“It makes little difference how many university courses or degrees a person may own. If he cannot use words to move an idea from one point to another, his education is incomplete.” Norman Cousins, world peace advocate
If an army marches on their stomachs, then surely an organisation marches on good communication. Communication is the area where most problems are experienced in a business. An organisation requires a communication plan, and an individual should have a communication component of his brand plan.
The principles of communication lie in: A for accuracy, B for brevity and C for clarity – it is essential that information is accurate, brief and clearly understood. So often we say one thing and our audience hears and understands another. Many of my experience originate from my years in PR when it was my role to translate the leader’s vision into a palatable, easily-to-understand process for the staff and public. Problems in an organisation can often be traced back to poor communication. It is vital that optimum internal communication is cemented before communicating with a public audience.
We need to acknowledge that of all the vast changes in the workplace, communication in particular has evolved drastically. It is not only due to technological advances, but because the next wave of leaders think and therefore communicate differently from the old guard. It is longer “what I want to say”, but “what do you need to hear”. In our country we have 11 official languages. Allow me to suggest that there are a few other languages which need to be raised here – important languages like the languages of silence, discretion, listening, affirmation and appreciation.
Communication should be an inside out approach, getting communication in the organisation to optimum levels before managing external communication. So much information in the workplace is shared informally (at the coffee station, in the lift and at the smoking spot) that is often inaccurate. If efficient formal structures were in place and communication from the leader was timeous and transparent, rumours and insecurity would be decreased. Every audit we have ever done in a company before instituting a performance management model has exposed inefficient communication being a major cause of negative issues. Sometimes small changes like starting a conversation by using someone’s name or using “we” more than “I” can improve your personal communication style.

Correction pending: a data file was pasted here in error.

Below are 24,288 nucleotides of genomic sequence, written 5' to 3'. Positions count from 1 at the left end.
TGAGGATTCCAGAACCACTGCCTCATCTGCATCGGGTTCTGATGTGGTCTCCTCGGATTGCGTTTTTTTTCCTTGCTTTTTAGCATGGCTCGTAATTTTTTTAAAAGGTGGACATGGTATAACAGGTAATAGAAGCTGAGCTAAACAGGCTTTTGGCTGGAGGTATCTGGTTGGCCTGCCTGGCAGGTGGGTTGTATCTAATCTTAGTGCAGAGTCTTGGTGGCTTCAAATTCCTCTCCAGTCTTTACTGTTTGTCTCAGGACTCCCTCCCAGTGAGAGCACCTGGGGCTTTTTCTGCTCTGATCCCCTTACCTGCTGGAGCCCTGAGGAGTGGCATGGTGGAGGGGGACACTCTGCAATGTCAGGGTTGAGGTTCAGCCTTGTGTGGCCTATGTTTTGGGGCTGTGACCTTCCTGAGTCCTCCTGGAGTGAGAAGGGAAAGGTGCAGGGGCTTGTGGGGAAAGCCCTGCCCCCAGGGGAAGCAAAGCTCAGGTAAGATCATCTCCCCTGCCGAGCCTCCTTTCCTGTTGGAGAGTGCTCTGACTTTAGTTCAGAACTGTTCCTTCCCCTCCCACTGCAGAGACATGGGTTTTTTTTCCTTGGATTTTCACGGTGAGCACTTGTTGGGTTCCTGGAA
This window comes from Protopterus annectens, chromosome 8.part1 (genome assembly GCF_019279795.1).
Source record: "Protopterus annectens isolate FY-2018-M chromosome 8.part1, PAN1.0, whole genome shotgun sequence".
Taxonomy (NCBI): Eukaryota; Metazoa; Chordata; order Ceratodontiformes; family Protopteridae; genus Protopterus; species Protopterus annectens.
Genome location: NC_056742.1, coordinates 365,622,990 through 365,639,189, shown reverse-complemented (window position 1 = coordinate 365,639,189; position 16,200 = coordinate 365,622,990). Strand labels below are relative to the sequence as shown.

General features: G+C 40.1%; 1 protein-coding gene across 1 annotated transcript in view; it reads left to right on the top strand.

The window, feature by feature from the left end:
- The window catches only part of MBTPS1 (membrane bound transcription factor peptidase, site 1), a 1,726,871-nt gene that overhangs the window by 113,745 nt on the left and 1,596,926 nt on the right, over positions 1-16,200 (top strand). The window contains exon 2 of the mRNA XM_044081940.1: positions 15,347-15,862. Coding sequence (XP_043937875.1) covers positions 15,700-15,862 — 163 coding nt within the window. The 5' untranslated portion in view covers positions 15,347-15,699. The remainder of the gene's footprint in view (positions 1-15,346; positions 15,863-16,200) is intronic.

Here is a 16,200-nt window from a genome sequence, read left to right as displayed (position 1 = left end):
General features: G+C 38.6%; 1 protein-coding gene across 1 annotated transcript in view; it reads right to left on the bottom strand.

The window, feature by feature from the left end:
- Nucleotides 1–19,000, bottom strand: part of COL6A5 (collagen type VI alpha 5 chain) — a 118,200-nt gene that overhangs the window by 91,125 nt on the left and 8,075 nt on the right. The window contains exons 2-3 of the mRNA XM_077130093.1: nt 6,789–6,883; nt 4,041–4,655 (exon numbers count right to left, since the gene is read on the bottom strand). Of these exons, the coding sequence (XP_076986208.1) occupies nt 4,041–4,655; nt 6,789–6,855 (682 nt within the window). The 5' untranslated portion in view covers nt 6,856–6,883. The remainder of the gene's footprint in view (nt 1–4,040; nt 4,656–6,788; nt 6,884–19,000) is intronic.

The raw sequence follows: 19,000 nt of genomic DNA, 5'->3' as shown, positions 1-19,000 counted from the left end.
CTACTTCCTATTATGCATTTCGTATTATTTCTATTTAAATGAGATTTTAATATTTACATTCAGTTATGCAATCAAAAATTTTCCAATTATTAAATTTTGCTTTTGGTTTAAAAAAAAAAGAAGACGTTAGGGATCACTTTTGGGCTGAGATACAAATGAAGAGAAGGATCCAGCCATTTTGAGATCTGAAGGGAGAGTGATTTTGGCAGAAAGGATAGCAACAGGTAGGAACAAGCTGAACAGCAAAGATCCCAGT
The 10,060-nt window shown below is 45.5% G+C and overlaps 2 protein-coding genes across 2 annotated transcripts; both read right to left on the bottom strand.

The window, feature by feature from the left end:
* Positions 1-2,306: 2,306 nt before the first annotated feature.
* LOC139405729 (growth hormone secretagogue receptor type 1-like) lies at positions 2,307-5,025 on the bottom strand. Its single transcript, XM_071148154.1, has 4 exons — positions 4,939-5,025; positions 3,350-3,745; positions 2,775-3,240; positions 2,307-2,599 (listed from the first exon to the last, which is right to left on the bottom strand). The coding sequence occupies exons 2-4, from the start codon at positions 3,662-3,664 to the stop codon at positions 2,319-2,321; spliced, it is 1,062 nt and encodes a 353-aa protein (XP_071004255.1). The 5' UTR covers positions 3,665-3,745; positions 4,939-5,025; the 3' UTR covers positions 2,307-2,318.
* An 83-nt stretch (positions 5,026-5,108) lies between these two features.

QUIET LANGUAGES – SILENCE, DISCRETION AND LISTENING
Sometimes the most powerful act of communication can be silence – saying absolutely nothing at all, nodding your head, putting your hand on a colleague’s arm or merely smiling. Allowing for a pause allows for someone to understand and process what you are saying, and as we all process at different speeds, it is vital to allow for the pause.
Negate noise pollution and enjoy the opportunity of listening to your inner voice, your intuition. It is a tool that needs to be finely tuned so that you can use it to best advantage. Your inner voice builds up a vocabulary that allows you to read between the lines. Sometimes you will know what a situation needs by listening to your gut. Use your instinct, trust it and you will then use it well.
What is confidentiality? What goes on tour needs to stay on tour. Learn to keep your own counsel unless you are discussing a matter of confidentiality with someone you really trust. Check facts and figures before stating them to anyone. Respect confidential information when it is shared with you. Know that there is a time and place for discussing business – and crowded coffee shops are not the spots to be sharing information with everyone looking and listening in.
Leaders need to listen to the ideas of others. Listening is an art, a quality that is sometimes taken for granted. Someone may hear what you are saying, but are they really listening and absorbing? We hear and interpret individually, so take the time to check that you have been understood. Listening demonstrates respect. If you do not listen, your followers will find someone else to listen to, show respect to and to believe in them. A leader always makes time to listen because learning is always greater when you listen.
Jenny Handley is a brand, high performance and leadership specialist who offers individual consultations and team workshops. For information on Jenny’s books and courses visit www.jennyhandley.co.za. Follow Jenny on Twitter: Jenny_Handley and Facebook: Jenny Handley Performance Management.
Published December 2014